Scientists at the University of Maryland School of Medicine have for the first time found direct causal links between the neurotransmitter dopamine and avoidance—behavior related to pain and fear
Researchers have long known that dopamine plays a key role in driving behavior related to pleasurable goals, such as food, sex, and social interaction. In general, increasing dopamine boosts the drive toward these stimuli. But dopamine's role in allowing organisms to avoid negative events has remained mysterious.
"This study advances what we know about how dopamine affects aversively motivated behaviors," said Joseph F. Cheer Ph.D. the study's corresponding author. "In the past, we thought of dopamine as a neurotransmitter involved in actions associated with the pursuit of rewards. With this new information, we can delve into how dopamine affects so many more kinds of motivated behavior."
To study the animals under natural conditions, they used optogenetics, a relatively new technique in which specific groups of neurons can be controlled by exposure to light. In this case, Dr. Cheer's group used a blue laser to stimulate genetically modified rats whose dopamine neurons could be controlled to send out more or less dopamine.
In this way, they were able to see how dopamine levels affected the animals' behavior. The principal advantage of this approach: he could control dopamine levels even as the animals moved freely in their environment.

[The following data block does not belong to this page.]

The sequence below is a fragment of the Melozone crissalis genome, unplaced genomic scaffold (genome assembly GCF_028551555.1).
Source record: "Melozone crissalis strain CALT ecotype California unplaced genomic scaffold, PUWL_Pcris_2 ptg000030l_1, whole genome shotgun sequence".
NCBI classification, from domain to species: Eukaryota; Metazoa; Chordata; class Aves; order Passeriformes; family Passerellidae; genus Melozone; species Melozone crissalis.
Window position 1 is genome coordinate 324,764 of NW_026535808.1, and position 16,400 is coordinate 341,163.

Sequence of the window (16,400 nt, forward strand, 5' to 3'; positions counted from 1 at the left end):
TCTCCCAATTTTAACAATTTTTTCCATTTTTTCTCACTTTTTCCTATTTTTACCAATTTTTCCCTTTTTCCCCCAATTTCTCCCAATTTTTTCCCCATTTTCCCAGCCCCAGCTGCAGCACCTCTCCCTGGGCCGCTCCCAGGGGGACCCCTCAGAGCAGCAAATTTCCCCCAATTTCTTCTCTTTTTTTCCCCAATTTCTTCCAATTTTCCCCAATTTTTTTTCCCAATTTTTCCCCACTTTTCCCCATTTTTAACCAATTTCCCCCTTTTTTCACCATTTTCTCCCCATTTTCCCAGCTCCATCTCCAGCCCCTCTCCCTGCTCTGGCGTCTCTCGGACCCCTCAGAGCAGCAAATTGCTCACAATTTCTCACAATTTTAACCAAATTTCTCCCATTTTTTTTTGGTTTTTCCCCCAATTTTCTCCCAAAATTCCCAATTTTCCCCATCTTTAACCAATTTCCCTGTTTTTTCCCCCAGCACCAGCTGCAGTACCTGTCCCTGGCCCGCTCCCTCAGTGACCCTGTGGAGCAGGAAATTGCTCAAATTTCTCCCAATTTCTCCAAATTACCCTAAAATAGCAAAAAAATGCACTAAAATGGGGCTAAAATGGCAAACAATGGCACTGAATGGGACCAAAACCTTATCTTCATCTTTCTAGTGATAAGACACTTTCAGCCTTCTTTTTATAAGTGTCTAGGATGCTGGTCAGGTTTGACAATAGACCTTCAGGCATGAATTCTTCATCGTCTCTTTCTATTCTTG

The researchers subjected the animals to small electric shocks but also taught the animals how to escape the shocks by pressing a small lever. Using optogenetics, they controlled the amount of dopamine released by neurons in the nucleus accumbens. Animals with high levels of dopamine in this brain region learned to avoid a shock more quickly and more often than animals that had a lower level of dopamine in this region.
Dr. Cheer says that this indicates that dopamine causally drives animals to avoid unpleasant or painful situations and stimuli. The results greatly expand the role that dopamine plays in driving behavior.
The researchers also examined the role that endocannabinoids play in this process. Endocannabinoids, brain chemicals that resemble the active ingredients in marijuana play key roles in many brain processes.
Dr. Cheer and his colleagues found that endocannabinoids essentially open the gate that allows the dopamine neurons to fire. When the researchers reduced the level of endocannabinoids, the animals were much less likely to move to avoid shocks.
Dr. Cheer argues that the research sheds light on brain disorders such as post-traumatic stress disorder and depression. He says both disorders, may involve abnormally low levels of dopamine and may be seen on some level as a failure of the avoidance system.
In both depression and PTSD, doctors already sometimes treat patients with medicine to increase, and there are now clinical trials testing the use of endocannabinoid drugs to treat these conditions. Dr. Cheer suggests that this approach may need to be used more often, and should certainly be studied in more detail.